Seen from afar, Tunisia has all the favorable conditions for digitization, including effective and affordable access to the internet and a largely young and highly interconnected population. And yet the nation continues to lag behind in digitizing all its services, both public and private, by decades of corruption and government inaction.
When COVID-19 arrived in Tunisia in March 2020, the government imposed strict lockdown, revealing a fragile and largely traditional economy. But then came a dizzying wave of innovations, from telemedicine and telecommuting to entertainment and online education. Employees began to telecommute, and the government began using robotic and digital technology.
In this way, COVID-19 accelerated digitization in Tunisia like no previous government could achieve, and the country gained more digital momentum in a single month than in previous decades.
For Karim Koundi, director of the Joint Committee of the Public, Private and Civil Society for Digitization, the pandemic crisis has resulted in the equivalent of the “fall of the Berlin Wall” between the administration and the Tunisian digital industry.
Will the COVID-19 pandemic continue to act as a catalyst in streamlining your economy and online services?
Ambitious plans … postponed
Digitization, the process of collecting, storing and disseminating information online, enables more transparency and evidence-based policies essential for good governance. As former Prime Minister Youssef Chahed stated in 2019: “Digitization is the best weapon to fight corruption,” which is the international consensus.
In 2018, the Government founded the National Strategic Council for the Digital Economy (CNCEM) with the ambitious “Digital Tunisia 2018” plan to create an enabling digital ecosystem. With an overall allocated budget of US $ 867 million, the digitization plan envisaged the creation of more than 100,000 jobs. But the plans have been implemented slowly or entirely postponed. “Digital Tunisia 2018” became “Digital Tunisia 2020” before being postponed once again to 2025.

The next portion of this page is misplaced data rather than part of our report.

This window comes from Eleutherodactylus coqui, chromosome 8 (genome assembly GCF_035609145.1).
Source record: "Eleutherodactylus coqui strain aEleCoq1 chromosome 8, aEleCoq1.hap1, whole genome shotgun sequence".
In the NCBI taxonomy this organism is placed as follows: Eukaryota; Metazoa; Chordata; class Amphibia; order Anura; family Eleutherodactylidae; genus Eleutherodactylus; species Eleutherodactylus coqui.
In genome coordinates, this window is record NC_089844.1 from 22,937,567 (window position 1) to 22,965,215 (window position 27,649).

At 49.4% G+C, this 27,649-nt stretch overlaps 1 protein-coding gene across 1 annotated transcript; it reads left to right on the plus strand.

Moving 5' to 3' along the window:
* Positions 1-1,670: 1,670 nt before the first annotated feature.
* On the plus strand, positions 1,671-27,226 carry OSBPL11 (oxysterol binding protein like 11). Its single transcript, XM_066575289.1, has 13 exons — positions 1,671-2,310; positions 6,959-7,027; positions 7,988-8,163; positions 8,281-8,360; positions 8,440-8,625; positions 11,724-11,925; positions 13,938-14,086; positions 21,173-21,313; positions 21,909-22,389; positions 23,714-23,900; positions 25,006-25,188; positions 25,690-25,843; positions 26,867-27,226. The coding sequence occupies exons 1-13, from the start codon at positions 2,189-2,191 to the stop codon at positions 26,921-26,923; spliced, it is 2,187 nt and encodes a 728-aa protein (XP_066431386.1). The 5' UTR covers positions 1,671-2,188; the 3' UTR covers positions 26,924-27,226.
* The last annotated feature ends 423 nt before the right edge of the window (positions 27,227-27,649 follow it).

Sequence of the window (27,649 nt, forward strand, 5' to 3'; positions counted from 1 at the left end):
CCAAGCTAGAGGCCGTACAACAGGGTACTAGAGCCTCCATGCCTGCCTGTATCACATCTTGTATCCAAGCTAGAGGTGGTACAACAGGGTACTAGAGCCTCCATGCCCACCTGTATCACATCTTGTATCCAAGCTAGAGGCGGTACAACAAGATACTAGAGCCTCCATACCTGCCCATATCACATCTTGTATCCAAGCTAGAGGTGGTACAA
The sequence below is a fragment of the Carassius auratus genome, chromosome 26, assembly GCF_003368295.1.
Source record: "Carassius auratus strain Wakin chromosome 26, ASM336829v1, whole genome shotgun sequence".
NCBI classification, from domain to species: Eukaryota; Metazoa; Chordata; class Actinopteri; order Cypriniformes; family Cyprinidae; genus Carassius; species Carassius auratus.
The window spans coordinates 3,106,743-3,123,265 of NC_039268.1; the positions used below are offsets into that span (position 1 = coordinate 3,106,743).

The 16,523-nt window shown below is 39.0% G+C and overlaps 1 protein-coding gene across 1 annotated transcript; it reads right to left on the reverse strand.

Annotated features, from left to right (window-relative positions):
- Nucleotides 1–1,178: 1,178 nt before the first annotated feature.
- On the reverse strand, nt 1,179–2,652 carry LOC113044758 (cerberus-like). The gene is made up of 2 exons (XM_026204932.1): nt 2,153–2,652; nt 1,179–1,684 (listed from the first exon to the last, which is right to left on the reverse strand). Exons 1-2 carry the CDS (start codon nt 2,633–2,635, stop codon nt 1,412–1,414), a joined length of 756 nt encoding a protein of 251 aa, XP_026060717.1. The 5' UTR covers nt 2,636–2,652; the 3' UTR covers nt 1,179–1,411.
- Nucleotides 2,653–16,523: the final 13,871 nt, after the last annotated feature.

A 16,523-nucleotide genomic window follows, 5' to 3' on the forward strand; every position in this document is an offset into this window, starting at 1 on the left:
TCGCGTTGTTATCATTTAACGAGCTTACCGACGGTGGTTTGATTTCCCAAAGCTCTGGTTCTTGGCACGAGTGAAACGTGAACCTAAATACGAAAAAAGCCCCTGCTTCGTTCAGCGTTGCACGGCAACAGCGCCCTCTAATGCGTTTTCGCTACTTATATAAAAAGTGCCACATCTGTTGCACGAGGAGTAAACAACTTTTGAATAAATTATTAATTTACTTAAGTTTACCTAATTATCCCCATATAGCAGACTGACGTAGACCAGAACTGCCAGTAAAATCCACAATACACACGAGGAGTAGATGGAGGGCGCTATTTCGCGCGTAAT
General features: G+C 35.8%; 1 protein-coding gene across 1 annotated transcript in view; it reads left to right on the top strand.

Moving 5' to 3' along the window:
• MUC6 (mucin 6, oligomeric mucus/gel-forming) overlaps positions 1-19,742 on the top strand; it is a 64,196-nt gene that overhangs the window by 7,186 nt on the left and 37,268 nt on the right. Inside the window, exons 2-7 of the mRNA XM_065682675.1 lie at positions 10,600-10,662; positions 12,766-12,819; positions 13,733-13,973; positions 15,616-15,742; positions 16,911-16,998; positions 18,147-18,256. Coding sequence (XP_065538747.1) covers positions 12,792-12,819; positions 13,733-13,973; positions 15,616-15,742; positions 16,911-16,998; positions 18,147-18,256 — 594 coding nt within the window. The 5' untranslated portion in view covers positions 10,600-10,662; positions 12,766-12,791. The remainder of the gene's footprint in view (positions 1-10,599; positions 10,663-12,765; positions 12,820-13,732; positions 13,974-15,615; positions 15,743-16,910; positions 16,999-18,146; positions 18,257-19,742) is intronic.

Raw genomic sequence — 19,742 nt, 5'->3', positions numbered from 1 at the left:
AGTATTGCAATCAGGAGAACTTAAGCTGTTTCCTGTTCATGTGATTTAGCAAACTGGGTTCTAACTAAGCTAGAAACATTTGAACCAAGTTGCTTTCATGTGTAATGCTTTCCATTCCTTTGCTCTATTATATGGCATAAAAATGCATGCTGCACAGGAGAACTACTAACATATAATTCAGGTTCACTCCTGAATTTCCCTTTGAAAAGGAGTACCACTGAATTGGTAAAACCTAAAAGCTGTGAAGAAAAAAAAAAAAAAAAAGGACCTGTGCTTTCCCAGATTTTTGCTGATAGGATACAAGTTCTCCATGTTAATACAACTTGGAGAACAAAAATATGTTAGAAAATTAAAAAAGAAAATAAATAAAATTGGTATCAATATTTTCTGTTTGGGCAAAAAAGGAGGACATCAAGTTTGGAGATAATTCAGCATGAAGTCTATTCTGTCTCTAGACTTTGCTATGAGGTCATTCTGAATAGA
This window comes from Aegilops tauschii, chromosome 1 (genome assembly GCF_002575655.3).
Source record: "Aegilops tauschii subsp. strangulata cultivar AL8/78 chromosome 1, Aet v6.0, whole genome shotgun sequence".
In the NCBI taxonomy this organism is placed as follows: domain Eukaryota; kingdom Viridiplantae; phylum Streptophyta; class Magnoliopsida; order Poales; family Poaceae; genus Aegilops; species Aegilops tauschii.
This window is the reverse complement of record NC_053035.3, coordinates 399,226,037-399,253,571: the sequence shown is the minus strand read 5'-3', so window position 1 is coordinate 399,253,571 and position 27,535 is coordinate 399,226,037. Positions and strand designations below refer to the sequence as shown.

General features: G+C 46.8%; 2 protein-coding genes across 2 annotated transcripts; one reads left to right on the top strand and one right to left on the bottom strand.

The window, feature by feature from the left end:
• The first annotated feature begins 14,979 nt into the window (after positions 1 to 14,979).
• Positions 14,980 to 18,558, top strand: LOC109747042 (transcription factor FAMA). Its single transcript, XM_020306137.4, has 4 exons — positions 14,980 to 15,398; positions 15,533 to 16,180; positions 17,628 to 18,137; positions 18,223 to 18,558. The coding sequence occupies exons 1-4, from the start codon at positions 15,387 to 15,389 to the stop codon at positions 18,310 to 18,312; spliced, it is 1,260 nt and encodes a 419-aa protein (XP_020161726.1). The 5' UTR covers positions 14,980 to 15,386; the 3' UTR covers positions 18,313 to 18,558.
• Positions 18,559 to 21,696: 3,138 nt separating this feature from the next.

Mohamed Fadhel Kraiem, Tunisian Minister of Technology, Communication and Digital Transformation, admitted in May, during the lockdown, that “almost half of the projects of the strategic plan 'Digital Tunisia 2020 ′ have not yet seen the light”, and changed the program to the new “Digital Tunisia 2025”.
A series of setbacks
Tunisia was among the first to promote the technology in the region, and the goal of digitizing the nation was nothing new. Its digitization plans date back to 1999, when the National Electronic Commerce Commission was created to oversee the development of the sector.
In 2005, Tunisia held the World Summit on the Information Society (WSIS), which sought to bridge the digital divide that separated rich and poor countries. As a result, pioneering projects such as the Tunis Commitment, the Tunis Agenda for the Information Society, and the creation of the Internet Governance Forum were approved.
But these great announcements weren't followed by concrete action, and the plans took years to materialize. A public-private task force was formed in 2012 to revitalize the sector and develop a digitization roadmap, but these plans remain delayed, despite Tunisia's modern fiber optic infrastructure.
Late digitization is a symptom of a political stalemate in Tunisia, where the authorities are pioneers in the adoption of progressive legislation, but have difficulties with its implementation. The political decisions they make at the top often remain invisible on the ground, causing frustration and discontent.
In 2011, youth took to the streets with protests demanding immediate and structural reforms, but turned a deaf ear to these demands and, almost a decade later, the situation remains unchanged for many and even worse for some.
“Since the revolution, we have neither freedom nor dignity,” Sofiene Jbeli, a young unemployed computer engineer, said in an article in Le Point.